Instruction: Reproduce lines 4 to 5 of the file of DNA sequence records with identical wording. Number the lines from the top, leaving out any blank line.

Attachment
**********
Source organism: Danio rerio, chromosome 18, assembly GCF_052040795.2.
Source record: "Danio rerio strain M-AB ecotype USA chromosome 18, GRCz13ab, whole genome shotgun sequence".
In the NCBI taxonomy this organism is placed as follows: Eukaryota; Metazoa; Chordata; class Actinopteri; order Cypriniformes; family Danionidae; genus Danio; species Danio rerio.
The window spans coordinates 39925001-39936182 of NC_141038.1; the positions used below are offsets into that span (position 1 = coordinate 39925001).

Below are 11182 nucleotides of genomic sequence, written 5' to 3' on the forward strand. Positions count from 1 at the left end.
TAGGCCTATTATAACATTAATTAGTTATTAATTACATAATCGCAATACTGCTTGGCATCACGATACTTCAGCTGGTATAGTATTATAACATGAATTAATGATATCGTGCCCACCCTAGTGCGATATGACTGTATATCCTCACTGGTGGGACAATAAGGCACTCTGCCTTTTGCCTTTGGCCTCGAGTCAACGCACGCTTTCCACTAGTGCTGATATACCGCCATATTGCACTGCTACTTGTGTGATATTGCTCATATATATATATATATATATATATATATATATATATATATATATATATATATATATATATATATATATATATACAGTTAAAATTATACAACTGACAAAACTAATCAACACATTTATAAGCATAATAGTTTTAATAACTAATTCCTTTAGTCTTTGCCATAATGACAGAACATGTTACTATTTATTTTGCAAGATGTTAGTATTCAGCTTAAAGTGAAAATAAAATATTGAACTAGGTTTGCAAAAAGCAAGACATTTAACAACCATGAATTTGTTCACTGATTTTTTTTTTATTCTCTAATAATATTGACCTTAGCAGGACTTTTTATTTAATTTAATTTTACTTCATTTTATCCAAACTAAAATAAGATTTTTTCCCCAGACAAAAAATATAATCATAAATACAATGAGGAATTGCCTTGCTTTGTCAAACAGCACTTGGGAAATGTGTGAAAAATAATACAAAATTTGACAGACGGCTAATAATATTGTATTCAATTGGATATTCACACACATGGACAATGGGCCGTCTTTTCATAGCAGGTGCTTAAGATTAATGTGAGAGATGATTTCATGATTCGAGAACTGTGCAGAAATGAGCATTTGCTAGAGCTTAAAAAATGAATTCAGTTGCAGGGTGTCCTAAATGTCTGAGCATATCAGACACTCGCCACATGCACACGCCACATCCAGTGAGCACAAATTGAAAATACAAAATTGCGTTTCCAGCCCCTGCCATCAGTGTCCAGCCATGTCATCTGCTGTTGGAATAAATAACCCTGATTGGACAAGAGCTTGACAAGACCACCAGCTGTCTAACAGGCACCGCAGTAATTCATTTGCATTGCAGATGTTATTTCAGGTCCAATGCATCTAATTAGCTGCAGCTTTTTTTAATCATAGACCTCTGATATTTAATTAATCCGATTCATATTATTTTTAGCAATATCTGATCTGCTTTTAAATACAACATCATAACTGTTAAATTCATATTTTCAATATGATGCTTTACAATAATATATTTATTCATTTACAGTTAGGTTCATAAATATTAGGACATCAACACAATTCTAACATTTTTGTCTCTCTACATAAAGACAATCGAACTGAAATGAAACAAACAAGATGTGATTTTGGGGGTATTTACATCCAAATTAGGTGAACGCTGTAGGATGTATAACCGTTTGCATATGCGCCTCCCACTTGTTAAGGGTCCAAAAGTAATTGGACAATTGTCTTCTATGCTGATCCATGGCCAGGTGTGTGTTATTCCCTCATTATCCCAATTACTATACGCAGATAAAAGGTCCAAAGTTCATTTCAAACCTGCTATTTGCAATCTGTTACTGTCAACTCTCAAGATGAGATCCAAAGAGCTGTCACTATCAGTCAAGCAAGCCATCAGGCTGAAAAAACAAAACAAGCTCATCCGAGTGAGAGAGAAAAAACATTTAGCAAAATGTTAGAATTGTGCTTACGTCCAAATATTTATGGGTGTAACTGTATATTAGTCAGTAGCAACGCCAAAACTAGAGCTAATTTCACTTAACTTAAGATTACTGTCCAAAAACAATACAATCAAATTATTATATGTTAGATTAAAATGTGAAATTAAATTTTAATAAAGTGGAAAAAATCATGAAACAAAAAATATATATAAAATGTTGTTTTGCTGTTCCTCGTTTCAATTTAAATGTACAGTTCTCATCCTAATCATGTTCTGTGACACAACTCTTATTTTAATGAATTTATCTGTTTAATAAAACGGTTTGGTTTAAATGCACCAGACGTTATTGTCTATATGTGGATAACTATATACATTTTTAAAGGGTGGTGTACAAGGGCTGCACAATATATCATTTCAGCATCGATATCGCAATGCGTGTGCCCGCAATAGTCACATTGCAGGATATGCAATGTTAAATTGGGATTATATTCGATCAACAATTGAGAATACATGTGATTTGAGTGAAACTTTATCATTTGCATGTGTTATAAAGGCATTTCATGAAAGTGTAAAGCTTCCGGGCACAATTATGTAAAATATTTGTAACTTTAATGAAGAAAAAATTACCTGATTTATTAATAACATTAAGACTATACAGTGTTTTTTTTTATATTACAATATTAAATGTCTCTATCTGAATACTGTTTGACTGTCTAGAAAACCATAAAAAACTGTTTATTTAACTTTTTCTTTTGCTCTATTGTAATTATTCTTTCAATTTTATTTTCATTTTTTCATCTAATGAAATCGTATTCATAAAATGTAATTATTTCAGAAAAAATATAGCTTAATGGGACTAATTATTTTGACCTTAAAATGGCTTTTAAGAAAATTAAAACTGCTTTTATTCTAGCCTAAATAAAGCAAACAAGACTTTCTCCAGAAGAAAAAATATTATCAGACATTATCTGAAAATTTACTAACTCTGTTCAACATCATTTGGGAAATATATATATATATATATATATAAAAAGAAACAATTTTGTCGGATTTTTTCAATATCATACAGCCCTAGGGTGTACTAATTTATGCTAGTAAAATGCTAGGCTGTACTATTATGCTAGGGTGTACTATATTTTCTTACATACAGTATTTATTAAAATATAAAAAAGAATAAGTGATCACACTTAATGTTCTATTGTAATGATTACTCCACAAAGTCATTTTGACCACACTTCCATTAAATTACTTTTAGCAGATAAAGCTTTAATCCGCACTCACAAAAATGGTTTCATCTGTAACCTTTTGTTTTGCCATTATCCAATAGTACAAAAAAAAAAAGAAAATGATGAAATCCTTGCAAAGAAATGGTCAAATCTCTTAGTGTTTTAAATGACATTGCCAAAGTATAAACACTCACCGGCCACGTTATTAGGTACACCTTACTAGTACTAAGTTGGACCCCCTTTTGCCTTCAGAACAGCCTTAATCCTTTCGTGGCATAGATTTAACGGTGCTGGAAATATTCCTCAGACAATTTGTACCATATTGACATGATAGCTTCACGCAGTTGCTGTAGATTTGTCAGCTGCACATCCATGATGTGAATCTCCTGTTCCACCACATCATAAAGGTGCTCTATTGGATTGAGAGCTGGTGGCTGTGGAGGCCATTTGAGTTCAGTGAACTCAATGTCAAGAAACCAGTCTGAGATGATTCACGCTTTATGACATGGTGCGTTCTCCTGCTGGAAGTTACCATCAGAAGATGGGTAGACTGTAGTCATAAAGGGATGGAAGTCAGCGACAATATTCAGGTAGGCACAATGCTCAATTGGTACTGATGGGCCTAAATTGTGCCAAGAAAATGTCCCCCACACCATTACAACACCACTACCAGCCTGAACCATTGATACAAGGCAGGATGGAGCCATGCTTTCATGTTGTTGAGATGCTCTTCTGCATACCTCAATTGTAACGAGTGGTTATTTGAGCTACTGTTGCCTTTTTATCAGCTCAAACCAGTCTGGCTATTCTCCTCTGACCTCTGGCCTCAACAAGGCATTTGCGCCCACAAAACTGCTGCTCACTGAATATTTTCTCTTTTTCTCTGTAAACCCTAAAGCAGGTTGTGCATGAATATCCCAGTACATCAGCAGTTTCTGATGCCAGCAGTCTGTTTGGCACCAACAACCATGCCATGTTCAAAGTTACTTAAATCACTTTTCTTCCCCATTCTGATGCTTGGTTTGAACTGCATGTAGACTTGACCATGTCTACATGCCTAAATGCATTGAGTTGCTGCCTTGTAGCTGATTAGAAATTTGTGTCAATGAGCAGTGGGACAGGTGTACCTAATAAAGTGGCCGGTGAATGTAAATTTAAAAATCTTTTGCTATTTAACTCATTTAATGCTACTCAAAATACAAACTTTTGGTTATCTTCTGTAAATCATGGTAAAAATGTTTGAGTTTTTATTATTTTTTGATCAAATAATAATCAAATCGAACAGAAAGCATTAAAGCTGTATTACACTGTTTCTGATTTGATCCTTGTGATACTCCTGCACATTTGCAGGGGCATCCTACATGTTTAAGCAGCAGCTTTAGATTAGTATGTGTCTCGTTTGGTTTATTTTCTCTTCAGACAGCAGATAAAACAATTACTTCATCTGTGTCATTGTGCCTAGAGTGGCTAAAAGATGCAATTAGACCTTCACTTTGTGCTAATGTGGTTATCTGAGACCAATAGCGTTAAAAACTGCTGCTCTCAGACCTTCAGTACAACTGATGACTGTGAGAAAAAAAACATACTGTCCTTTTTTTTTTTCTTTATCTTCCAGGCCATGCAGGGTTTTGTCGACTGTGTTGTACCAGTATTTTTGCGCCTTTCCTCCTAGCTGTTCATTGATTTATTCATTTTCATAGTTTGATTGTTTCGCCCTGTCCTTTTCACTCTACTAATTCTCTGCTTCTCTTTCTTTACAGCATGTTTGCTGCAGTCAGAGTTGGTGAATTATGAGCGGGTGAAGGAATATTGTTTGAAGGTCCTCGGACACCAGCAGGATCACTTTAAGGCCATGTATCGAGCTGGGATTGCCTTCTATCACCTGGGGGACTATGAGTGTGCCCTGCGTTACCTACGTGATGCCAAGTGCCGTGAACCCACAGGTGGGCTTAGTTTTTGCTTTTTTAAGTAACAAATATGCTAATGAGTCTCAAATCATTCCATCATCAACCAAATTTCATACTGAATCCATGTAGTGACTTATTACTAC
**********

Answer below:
The window spans coordinates 39925001-39936182 of NC_141038.1; the positions used below are offsets into that span (position 1 = coordinate 39925001).

Below are 11182 nucleotides of genomic sequence, written 5' to 3' on the forward strand. Positions count from 1 at the left end.